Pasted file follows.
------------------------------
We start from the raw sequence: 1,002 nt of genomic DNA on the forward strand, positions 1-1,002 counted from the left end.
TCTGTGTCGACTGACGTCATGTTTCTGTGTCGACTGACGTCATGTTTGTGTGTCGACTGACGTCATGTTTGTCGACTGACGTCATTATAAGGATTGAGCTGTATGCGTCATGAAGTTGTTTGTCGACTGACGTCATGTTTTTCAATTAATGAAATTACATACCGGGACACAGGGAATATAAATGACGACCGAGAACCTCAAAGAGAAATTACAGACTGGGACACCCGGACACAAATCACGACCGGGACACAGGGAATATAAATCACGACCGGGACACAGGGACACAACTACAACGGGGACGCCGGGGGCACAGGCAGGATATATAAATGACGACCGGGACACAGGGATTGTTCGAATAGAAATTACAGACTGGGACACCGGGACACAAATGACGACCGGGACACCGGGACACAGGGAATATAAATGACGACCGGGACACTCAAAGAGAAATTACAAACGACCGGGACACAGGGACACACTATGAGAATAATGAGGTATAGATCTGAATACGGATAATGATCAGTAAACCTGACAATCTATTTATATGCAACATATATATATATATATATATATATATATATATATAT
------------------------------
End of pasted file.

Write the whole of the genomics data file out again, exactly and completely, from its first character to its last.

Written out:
We start from the raw sequence: 1,002 nt of genomic DNA on the forward strand, positions 1-1,002 counted from the left end.
TCTGTGTCGACTGACGTCATGTTTCTGTGTCGACTGACGTCATGTTTGTGTGTCGACTGACGTCATGTTTGTCGACTGACGTCATTATAAGGATTGAGCTGTATGCGTCATGAAGTTGTTTGTCGACTGACGTCATGTTTTTCAATTAATGAAATTACATACCGGGACACAGGGAATATAAATGACGACCGAGAACCTCAAAGAGAAATTACAGACTGGGACACCCGGACACAAATCACGACCGGGACACAGGGAATATAAATCACGACCGGGACACAGGGACACAACTACAACGGGGACGCCGGGGGCACAGGCAGGATATATAAATGACGACCGGGACACAGGGATTGTTCGAATAGAAATTACAGACTGGGACACCGGGACACAAATGACGACCGGGACACCGGGACACAGGGAATATAAATGACGACCGGGACACTCAAAGAGAAATTACAAACGACCGGGACACAGGGACACACTATGAGAATAATGAGGTATAGATCTGAATACGGATAATGATCAGTAAACCTGACAATCTATTTATATGCAACATATATATATATATATATATATATATATATATATAT